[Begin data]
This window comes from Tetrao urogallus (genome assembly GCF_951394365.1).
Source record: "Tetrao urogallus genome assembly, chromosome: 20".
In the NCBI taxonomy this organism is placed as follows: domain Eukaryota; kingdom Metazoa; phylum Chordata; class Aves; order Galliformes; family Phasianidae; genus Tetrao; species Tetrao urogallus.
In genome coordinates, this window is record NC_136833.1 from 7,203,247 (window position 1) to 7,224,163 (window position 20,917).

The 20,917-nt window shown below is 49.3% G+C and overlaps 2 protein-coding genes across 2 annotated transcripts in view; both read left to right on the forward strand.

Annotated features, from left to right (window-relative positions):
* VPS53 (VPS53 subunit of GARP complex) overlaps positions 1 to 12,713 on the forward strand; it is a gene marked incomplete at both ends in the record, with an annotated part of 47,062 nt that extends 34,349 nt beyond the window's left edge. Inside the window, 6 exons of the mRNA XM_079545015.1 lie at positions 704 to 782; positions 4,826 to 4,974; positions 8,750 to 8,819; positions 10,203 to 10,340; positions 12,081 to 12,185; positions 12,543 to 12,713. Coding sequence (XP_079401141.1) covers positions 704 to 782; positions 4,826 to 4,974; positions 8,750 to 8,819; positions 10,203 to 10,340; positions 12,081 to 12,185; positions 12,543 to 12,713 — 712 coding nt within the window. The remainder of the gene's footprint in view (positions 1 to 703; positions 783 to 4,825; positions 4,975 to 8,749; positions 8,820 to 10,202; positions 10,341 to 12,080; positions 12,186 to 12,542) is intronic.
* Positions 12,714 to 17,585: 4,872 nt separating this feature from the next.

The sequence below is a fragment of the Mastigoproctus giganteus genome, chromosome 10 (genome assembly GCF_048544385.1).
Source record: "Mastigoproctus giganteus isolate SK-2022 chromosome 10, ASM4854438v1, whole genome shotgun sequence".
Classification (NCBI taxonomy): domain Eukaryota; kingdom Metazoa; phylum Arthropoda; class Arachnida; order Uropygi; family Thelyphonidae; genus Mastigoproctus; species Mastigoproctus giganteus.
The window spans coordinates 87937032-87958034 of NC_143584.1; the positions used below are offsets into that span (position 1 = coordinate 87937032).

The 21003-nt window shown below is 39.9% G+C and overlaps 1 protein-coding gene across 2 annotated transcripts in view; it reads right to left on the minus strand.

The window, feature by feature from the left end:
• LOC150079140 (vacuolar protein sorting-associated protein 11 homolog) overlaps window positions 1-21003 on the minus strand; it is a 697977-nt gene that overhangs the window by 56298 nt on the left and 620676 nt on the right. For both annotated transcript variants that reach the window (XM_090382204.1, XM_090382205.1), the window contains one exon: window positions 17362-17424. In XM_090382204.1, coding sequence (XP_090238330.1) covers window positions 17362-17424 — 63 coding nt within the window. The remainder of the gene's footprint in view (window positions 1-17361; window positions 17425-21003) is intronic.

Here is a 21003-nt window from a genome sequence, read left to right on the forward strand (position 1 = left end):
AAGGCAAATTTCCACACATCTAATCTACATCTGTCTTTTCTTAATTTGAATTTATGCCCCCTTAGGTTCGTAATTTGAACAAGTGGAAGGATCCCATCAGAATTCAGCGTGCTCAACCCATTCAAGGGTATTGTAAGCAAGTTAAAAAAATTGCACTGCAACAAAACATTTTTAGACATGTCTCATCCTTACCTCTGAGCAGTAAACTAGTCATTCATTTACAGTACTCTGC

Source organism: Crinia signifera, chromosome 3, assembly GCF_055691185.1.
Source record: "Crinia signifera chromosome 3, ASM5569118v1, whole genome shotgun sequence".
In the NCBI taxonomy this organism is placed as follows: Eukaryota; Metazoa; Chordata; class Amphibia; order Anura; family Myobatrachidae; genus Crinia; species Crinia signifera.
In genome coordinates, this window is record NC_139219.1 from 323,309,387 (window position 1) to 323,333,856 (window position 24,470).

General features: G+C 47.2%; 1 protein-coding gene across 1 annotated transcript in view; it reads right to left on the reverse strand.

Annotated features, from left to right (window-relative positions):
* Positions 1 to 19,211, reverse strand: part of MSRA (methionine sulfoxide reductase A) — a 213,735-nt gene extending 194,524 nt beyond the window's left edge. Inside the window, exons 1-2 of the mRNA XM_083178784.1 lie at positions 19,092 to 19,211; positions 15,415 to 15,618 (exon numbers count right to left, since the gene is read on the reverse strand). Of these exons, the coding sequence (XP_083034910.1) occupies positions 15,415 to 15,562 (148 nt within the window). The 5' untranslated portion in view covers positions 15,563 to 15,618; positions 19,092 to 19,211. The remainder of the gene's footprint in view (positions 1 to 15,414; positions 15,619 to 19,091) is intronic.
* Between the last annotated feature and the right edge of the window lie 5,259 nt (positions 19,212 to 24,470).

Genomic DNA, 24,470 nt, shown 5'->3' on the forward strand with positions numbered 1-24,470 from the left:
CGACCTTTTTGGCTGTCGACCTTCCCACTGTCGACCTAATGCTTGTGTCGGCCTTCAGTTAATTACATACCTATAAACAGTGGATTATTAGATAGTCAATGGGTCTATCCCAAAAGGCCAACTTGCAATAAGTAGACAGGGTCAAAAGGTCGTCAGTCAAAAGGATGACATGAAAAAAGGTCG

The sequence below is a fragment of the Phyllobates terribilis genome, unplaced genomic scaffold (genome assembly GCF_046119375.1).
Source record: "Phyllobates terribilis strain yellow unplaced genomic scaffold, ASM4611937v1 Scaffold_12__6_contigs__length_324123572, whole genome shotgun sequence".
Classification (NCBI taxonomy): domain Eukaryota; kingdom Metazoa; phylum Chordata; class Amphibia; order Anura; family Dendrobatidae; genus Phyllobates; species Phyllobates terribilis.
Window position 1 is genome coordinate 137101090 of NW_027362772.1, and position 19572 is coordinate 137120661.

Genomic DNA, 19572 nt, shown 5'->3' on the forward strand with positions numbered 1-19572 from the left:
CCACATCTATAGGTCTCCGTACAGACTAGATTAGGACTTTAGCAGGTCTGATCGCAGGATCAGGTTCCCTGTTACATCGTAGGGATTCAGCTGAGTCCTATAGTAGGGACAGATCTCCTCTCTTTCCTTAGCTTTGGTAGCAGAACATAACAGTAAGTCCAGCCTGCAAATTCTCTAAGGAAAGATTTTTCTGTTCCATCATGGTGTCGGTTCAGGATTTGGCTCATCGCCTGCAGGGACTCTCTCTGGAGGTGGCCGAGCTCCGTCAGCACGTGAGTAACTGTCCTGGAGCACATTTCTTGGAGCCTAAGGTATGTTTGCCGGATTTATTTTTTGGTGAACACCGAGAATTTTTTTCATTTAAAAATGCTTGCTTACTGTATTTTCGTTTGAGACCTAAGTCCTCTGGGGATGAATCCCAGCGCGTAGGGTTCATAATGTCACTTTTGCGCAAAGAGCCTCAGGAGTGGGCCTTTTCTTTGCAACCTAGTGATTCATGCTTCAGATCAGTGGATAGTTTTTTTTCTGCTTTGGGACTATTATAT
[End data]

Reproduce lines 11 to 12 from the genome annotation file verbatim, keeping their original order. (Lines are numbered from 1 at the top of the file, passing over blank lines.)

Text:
Classification (NCBI taxonomy): domain Eukaryota; kingdom Metazoa; phylum Arthropoda; class Arachnida; order Uropygi; family Thelyphonidae; genus Mastigoproctus; species Mastigoproctus giganteus.
The window spans coordinates 87937032-87958034 of NC_143584.1; the positions used below are offsets into that span (position 1 = coordinate 87937032).